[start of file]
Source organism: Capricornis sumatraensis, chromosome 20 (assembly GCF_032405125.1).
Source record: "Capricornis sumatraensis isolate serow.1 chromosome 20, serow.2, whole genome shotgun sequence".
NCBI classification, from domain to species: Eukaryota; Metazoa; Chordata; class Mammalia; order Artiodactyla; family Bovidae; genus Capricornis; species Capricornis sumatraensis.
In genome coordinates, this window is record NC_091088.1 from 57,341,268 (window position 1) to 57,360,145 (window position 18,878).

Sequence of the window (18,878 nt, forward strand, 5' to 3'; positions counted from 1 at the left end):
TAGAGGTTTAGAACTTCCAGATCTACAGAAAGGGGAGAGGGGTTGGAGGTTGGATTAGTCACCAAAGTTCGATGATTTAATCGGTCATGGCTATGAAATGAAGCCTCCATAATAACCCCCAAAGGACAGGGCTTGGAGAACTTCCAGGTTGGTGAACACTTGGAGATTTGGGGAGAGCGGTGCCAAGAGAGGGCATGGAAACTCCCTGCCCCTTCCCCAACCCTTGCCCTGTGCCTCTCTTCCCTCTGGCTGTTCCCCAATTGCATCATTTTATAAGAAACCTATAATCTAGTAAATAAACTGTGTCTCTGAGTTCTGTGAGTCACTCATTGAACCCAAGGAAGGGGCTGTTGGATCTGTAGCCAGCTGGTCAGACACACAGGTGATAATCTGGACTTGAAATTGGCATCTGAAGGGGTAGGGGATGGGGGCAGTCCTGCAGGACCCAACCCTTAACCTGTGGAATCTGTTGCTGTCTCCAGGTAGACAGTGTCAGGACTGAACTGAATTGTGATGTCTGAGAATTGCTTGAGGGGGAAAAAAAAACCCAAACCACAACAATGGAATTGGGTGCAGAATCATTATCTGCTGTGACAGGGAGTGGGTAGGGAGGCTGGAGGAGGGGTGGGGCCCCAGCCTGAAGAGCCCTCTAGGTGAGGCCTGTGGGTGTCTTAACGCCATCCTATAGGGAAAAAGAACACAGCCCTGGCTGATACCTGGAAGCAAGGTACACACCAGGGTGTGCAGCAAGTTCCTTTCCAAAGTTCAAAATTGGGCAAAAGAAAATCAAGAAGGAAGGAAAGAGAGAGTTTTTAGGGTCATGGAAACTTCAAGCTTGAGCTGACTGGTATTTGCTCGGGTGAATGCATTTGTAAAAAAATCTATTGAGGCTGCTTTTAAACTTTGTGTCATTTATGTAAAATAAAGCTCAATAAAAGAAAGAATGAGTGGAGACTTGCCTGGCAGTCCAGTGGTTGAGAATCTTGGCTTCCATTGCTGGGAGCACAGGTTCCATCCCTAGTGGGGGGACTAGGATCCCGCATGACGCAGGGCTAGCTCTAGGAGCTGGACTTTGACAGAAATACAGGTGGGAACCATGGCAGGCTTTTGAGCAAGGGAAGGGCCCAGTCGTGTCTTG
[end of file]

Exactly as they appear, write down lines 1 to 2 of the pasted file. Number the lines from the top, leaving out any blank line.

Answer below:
Source organism: Capricornis sumatraensis, chromosome 20 (assembly GCF_032405125.1).
Source record: "Capricornis sumatraensis isolate serow.1 chromosome 20, serow.2, whole genome shotgun sequence".